Weekend Recipe: Italian Chicken Soup with Parmesan Dumplings | KCET
Weekend Recipe: Italian Chicken Soup with Parmesan Dumplings
Passatelli — dumplings served in a light chicken broth — mainly comprise bread crumbs, egg, and Parmesan cheese. In this Cook's Illustrated recipe, egg whites keep the texture light and airy and bind the bread-and-cheese dumplings. Chicken fat adds richness. To eliminate the need for a special tool, we shaped the dumplings into balls before poaching them in doctored store-bought chicken broth.
Italian Chicken Soup with Parmesan Dumplings
Serves 4 to 6
4 (5- to 7-ounce) bone-in chicken thighs, trimmed
Salt and pepper
1 teaspoon vegetable oil
1 fennel bulb, 1 tablespoon fronds minced, stalks discarded, bulb halved, cored, and cut into ½-inch pieces
1 onion, chopped fine
2 carrots, peeled and cut into ¾-inch pieces
½ cup dry white wine
8 cups low-sodium chicken broth
1 Parmesan cheese rind, plus 3 ounces Parmesan, shredded (1 cup)
2 slices hearty white sandwich bread, torn into 1-inch pieces
2 large egg whites
¼ teaspoon grated lemon zest
Pinch ground nutmeg
½ small head escarole (6 ounces), trimmed and cut into ½-inch pieces
Use the large holes of a box grater to shred the Parmesan. To ensure that the dumplings remain intact during cooking, roll them until the surfaces are smooth and no cracks remain.
1. Pat chicken dry with paper towels and season with salt and pepper. Heat oil in Dutch oven over medium-high heat until just smoking. Add chicken, skin side down, and cook until well browned, 6 to 8 minutes. Transfer chicken to plate. Discard skin.
2. Drain off all but 1 teaspoon fat from pot and reserve 1 tablespoon fat for dumplings. Return pot to medium heat. Add fennel bulb, onion, carrots, and ½ teaspoon salt and cook, stirring occasionally, until vegetables soften and begin to brown, about 5 minutes. Add wine and cook, scraping up any browned bits, until almost dry, about 2 minutes. Return chicken to pot; add broth and Parmesan rind and bring to boil. Reduce heat to low, cover, and simmer until chicken is tender and registers 175 degrees, about 30 minutes. Transfer chicken to plate. Discard Parmesan rind. Cover broth and remove from heat. When cool enough to handle, use 2 forks to shred chicken into bite-size pieces. Discard bones.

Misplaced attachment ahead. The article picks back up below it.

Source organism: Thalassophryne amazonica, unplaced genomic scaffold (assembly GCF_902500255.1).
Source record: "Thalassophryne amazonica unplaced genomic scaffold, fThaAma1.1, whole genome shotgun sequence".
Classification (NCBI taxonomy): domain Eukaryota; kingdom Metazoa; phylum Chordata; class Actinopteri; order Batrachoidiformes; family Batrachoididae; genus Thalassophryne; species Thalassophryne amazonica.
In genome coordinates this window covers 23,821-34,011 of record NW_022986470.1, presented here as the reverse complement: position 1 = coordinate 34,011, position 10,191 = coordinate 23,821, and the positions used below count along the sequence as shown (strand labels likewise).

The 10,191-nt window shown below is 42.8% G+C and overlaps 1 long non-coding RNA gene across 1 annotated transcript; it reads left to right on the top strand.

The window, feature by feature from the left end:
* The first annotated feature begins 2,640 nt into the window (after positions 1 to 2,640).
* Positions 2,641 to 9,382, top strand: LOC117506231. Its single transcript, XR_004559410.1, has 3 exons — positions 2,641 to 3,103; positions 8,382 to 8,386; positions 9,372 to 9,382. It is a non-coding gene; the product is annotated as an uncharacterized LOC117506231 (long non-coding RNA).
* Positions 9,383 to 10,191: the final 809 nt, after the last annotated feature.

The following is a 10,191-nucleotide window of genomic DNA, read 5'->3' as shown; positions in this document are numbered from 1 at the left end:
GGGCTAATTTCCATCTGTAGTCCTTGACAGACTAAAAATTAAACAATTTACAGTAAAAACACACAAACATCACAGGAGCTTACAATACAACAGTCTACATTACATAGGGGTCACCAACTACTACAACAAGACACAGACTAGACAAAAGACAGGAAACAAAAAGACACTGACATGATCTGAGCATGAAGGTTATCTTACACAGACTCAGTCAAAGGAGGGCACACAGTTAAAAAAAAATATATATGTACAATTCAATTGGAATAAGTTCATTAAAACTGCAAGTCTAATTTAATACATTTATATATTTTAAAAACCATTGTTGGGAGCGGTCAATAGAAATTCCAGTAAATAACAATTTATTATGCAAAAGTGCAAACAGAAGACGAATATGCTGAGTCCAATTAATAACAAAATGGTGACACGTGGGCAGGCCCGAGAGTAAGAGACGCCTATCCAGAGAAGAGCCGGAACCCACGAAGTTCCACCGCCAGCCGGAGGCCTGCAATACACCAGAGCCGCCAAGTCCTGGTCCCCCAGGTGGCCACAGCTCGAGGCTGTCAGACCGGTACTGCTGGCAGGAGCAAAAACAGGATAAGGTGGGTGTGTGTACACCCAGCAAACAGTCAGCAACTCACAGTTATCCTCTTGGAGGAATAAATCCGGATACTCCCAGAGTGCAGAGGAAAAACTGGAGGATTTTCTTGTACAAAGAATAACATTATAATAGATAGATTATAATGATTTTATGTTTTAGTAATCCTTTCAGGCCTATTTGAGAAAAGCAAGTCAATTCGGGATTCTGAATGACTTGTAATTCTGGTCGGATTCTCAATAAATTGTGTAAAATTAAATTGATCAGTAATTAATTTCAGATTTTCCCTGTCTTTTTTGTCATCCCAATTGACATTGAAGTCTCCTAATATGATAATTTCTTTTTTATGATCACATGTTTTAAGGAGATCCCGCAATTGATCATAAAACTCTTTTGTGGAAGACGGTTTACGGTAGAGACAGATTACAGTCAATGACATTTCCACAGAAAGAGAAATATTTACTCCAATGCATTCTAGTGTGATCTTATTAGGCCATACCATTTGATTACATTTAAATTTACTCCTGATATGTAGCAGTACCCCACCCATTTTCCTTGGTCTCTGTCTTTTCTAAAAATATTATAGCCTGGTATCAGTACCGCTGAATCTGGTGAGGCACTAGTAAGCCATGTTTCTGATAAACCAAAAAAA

3. While broth is simmering, adjust oven rack to middle position and heat oven to 350 degrees. Pulse bread in food processor until finely ground, 10 to 15 pulses. Measure out 1 cup bread crumbs and transfer to parchment paper–lined rimmed baking sheet (set aside remainder for another use). Toast until light brown, about 5 minutes. Transfer to medium bowl, reserving sheet and parchment, and let bread crumbs cool completely.
4. Pulse shredded Parmesan in now-empty food processor until finely ground, 10 to 15 pulses. Transfer Parmesan to bowl with cooled bread crumbs and add reserved 1 tablespoon fat, egg whites, lemon zest, 1/8 teaspoon pepper, and nutmeg. Mix until thoroughly combined. Refrigerate dough for 15 minutes.
5. Working with 1 teaspoon dough at a time, roll into smooth balls and place on parchment-lined sheet (you should have about 28 dumplings).
6. Return broth to simmer over medium-high heat. Add escarole and chicken and return to simmer. Add dumplings and cook, adjusting heat to maintain gentle simmer, until dumplings float to surface and are cooked through, 3 to 5 minutes. Stir in fennel fronds. Season with salt and pepper to taste, and serve.
TO MAKE AHEAD: Prepare recipe through step 5. Refrigerate broth, shredded chicken, and dumplings separately for up to 24 hours. To serve, proceed with step 6 as directed.
Want recipes and food news emailed directly to you? Sign up for the new Food newsletter here!
KCET Cinema Series host Pete Hammond moderated a Q&A session with writer/director Andrew Heckler and producer Robbie Brenner.
A Q&A will immediately follow with Lightyear Entertainment president Arnie Holland.
Agnes Pelton’s Cat City home is no majestic artist enclave, but unable to drive, she still found her mystic inspirations in her small hometown. Walk in her shoes.
Cats helped UC Davis vets who treated them study the medical effects that burns and smoke, and perhaps stress, have on the feline heart, which could help doctors understand how an increase in wildfires affects the human body.
- 1 of 240
- next ›